My lovely step-mum moved down from up north to the other side of London last summer. This means that we can do things like pop over for coffee or meet up for afternoons in London instead of a pre-planned four hour journey to meet up.
A couple of weeks ago we went to The Wallace Collection for a mooch around the gallery followed by afternoon tea. The museum is a treasure trove of paintings, furniture, arms & armour and porcelain from the 15th to the 19th centuries housed in a Georgian townhouse near Marylebone. Their main focus is 18th century French paintings.
There wasn’t anything we particularly planned to see, we enjoyed wandering from room to room looking at various paintings and having a good catch up at the same time. Afterwards, I wished I had done a tiny bit of research as there is a Velazquez portrait of the 5 year old Infanta Margarita, similar to the painting in the book Katie and the Spanish Princess by James Mayhew which Seren loves. I missed the painting, so will have to go back and see it with Seren.
We did see works by Rubens (including the one of John the Baptist as a baby on the right above ^^^), Rembrandt, Canaletto, Gainsborough, Reynolds and Turner.
We were intrigued that a lady called Mrs Mary Robinson or ‘Pedita’ had three portraits, by Gainsborough (the one on the right above ^^^), Hazlitt and Reynolds. One of the staff members in the shop told us that she was an actress and a mistress of the Prince of Wales (later George IV) and he had fallen in love with her when she played Perdita in A Winter’s Tale.
We had afternoon tea booked for 2.30pm. Peyton and Byrne run the courtyard French-style brasserie. Although it’s dotted with trees and sculptures, fortunately for February, you aren’t actually outside, as it’s covered by a high, glass ceiling. The restaurant is open daily for breakfast, lunch, afternoon tea and dinner on Friday or Saturday evenings. We did wait a short while to be seated and had to flag down a waiter to order and pay the bill, I guess they were busy, there was not an empty table. That was the only downside to the experience though, as the food, drink and surroundings were sublime.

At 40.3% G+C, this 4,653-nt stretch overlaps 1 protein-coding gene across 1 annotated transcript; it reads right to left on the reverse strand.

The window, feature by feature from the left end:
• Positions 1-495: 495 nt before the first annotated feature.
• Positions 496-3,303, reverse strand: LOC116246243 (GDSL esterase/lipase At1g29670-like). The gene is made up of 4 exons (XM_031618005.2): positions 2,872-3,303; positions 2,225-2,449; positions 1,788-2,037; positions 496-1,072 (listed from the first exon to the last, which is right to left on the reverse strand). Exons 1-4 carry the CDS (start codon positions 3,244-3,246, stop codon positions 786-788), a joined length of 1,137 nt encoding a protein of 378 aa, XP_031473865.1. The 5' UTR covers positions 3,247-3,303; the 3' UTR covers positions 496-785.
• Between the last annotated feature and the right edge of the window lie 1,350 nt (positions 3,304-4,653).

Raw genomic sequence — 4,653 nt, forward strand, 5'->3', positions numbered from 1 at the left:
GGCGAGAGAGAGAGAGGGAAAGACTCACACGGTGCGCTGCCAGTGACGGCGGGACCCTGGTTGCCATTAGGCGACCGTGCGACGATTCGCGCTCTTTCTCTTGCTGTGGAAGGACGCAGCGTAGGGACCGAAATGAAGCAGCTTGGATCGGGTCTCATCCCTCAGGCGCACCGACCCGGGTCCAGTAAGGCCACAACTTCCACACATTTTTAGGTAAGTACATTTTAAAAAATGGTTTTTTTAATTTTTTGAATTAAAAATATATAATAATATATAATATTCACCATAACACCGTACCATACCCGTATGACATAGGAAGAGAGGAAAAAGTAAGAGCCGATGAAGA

We had the Champagne Afternoon Tea (£26) which includes a selection of sandwiches, homemade scones, clotted cream, preserves and a selection of mini cakes. They were happy to accommodate vegetarian sandwiches for me and extra sandwiches instead of cake for Pam. We had English Breakfast and Darjeeling teas. We were at our table for around 2 hours, with no rush to leave – either on our part or the restaurant’!
Peyton and Byrne also run the eateries at the National Gallery, Imperial War Museum London, the Orangery at Kew, the British Library and the bar at the ICA, amongst others.
Afterwards, we had a quick look around the basement including an area where you could try on armour (oh my gosh, so heavy!). There was a family in this area and I guess it’s one of the fun things for kids to do (well touch or look at the armour if not actually wear it). They do have some Family Events on too – The Little Draw, which is a drop-in art workshop held in the galleries on the first Sunday afternoon of each month and other activities during some school holidays.